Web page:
Lenders to increase protection for borrowers

16th March 2011

The Lending Code sets out exactly what borrowers can expect from UK credit providers. It is sponsored by the three main organisations with which the vast majority of mainstream lenders have membership. This includes the British Bankers Association, the UK Cards Association and the Buildings Societies Association.

Accordingly, the Lending Code is an example of self-regulation, and as such the lenders are using it as a tool to demonstrate their integrity when looking after the interests of borrowers. They are due to set a code of conduct, which it is hoped will ensure the ethical working practices of the organisations under their jurisdiction.

The Lending Code has been subject to an individual review and will consequently be updated at the end of this month. Suggestions for revisions were made by the government, debt advisers and consumer organisations. Around thirty of the suggestions made by the reviewer in light of these suggestions will now be incorporated into the code.

The assessment of affordability is an area which has received much attention. Many individuals taking Scottish trust deeds advice have been lent sums which they would clearly never be in a position to repay. The aim is to reduce the number of times such a practice occurs in the future.

Overdraft facilities which have been given to clients by banks without them ever being asked for are also in the spotlight. Consumers are expected to be able to opt-out from such offers in the future. Overdrafts are a regular feature in a trust deed’s creditor list.

Increased support is to be offered to those individuals who appear to be facing financial difficulties, although it is currently unclear exactly what form this support will take. Some debt advisers will be concerned as to whether such support may increase the number of occasions a full repayment of debt will be required.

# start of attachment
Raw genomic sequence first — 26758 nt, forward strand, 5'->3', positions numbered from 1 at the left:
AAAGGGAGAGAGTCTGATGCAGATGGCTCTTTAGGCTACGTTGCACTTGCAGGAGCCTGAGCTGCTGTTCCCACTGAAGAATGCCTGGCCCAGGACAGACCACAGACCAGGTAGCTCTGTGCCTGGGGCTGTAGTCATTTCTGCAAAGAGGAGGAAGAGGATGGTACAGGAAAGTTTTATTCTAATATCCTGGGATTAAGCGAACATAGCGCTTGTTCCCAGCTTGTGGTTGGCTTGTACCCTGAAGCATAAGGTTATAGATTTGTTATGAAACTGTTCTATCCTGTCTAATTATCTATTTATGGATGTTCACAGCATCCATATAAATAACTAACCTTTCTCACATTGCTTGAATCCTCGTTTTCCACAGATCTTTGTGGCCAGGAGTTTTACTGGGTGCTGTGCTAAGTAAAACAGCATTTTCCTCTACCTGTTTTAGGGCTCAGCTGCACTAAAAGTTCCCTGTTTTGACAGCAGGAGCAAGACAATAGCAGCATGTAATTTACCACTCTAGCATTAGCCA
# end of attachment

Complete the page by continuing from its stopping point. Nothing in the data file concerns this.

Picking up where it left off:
‘Set-off’ is an issue which regularly appears on the Trust-Deed.co.uk trust deed forum. This is the right that financial institutions have to seize monies paid into a client’s account in order to pay off other commitments have not been fully repaid. Such a scenario regularly leaves members of the public without money for essentials such as housing costs, utility bills and even food. As a result, any individual entering into a trust deed should move their current account to a bank which is not in a position to undertake such an action. It’s said that new standards will be put in place to determine when such an action might be appropriate.

These lenders are to be congratulated for taking steps on issues that will be of great importance to many people. A lingering concern remains however, as to whether the lenders themselves are best-placed to determine how their clients should be treated when things go wrong. Clearly there is an enormous potential for a conflict of interest, leaving some to conclude that external consumer protection should be imposed upon the lenders.

If you’d like further information, advice or support regarding any aspect of a trust deed, or the self regulation which is to be brought in by lenders, our trust deed forum serves as an excellent source.

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